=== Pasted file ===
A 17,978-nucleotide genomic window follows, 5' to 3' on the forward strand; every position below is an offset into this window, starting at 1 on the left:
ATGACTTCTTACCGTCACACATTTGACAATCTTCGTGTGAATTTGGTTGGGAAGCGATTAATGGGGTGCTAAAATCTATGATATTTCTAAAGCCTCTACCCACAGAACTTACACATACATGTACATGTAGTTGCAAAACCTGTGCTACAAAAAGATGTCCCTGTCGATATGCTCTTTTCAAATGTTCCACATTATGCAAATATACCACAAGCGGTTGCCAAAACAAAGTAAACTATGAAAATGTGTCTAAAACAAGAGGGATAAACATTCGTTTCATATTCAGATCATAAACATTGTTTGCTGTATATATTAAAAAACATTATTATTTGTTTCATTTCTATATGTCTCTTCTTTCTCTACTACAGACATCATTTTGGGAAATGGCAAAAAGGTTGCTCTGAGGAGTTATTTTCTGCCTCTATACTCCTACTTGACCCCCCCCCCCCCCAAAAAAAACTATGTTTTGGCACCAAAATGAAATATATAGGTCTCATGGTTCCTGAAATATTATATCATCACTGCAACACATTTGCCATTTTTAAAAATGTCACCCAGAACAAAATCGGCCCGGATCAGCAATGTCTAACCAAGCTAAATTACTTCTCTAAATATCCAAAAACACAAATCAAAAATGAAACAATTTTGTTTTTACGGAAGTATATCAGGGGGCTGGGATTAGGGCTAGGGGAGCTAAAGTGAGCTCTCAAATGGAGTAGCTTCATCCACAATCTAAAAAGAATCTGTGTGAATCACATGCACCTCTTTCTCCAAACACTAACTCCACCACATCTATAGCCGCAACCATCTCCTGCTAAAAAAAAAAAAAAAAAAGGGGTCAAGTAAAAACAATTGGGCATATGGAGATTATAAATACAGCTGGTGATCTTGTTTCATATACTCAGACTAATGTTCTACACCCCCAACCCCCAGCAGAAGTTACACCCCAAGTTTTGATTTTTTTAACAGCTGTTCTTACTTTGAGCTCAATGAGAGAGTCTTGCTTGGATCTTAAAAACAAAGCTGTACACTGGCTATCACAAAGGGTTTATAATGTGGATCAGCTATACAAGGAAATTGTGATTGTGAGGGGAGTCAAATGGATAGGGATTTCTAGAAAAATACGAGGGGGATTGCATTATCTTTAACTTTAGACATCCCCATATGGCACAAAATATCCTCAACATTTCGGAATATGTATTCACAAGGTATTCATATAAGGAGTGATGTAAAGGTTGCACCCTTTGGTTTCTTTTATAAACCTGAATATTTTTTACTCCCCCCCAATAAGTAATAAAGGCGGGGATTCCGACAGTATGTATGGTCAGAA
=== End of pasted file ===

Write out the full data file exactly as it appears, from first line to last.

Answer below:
A 17,978-nucleotide genomic window follows, 5' to 3' on the forward strand; every position below is an offset into this window, starting at 1 on the left:
ATGACTTCTTACCGTCACACATTTGACAATCTTCGTGTGAATTTGGTTGGGAAGCGATTAATGGGGTGCTAAAATCTATGATATTTCTAAAGCCTCTACCCACAGAACTTACACATACATGTACATGTAGTTGCAAAACCTGTGCTACAAAAAGATGTCCCTGTCGATATGCTCTTTTCAAATGTTCCACATTATGCAAATATACCACAAGCGGTTGCCAAAACAAAGTAAACTATGAAAATGTGTCTAAAACAAGAGGGATAAACATTCGTTTCATATTCAGATCATAAACATTGTTTGCTGTATATATTAAAAAACATTATTATTTGTTTCATTTCTATATGTCTCTTCTTTCTCTACTACAGACATCATTTTGGGAAATGGCAAAAAGGTTGCTCTGAGGAGTTATTTTCTGCCTCTATACTCCTACTTGACCCCCCCCCCCCCCAAAAAAAACTATGTTTTGGCACCAAAATGAAATATATAGGTCTCATGGTTCCTGAAATATTATATCATCACTGCAACACATTTGCCATTTTTAAAAATGTCACCCAGAACAAAATCGGCCCGGATCAGCAATGTCTAACCAAGCTAAATTACTTCTCTAAATATCCAAAAACACAAATCAAAAATGAAACAATTTTGTTTTTACGGAAGTATATCAGGGGGCTGGGATTAGGGCTAGGGGAGCTAAAGTGAGCTCTCAAATGGAGTAGCTTCATCCACAATCTAAAAAGAATCTGTGTGAATCACATGCACCTCTTTCTCCAAACACTAACTCCACCACATCTATAGCCGCAACCATCTCCTGCTAAAAAAAAAAAAAAAAAAGGGGTCAAGTAAAAACAATTGGGCATATGGAGATTATAAATACAGCTGGTGATCTTGTTTCATATACTCAGACTAATGTTCTACACCCCCAACCCCCAGCAGAAGTTACACCCCAAGTTTTGATTTTTTTAACAGCTGTTCTTACTTTGAGCTCAATGAGAGAGTCTTGCTTGGATCTTAAAAACAAAGCTGTACACTGGCTATCACAAAGGGTTTATAATGTGGATCAGCTATACAAGGAAATTGTGATTGTGAGGGGAGTCAAATGGATAGGGATTTCTAGAAAAATACGAGGGGGATTGCATTATCTTTAACTTTAGACATCCCCATATGGCACAAAATATCCTCAACATTTCGGAATATGTATTCACAAGGTATTCATATAAGGAGTGATGTAAAGGTTGCACCCTTTGGTTTCTTTTATAAACCTGAATATTTTTTACTCCCCCCCAATAAGTAATAAAGGCGGGGATTCCGACAGTATGTATGGTCAGAA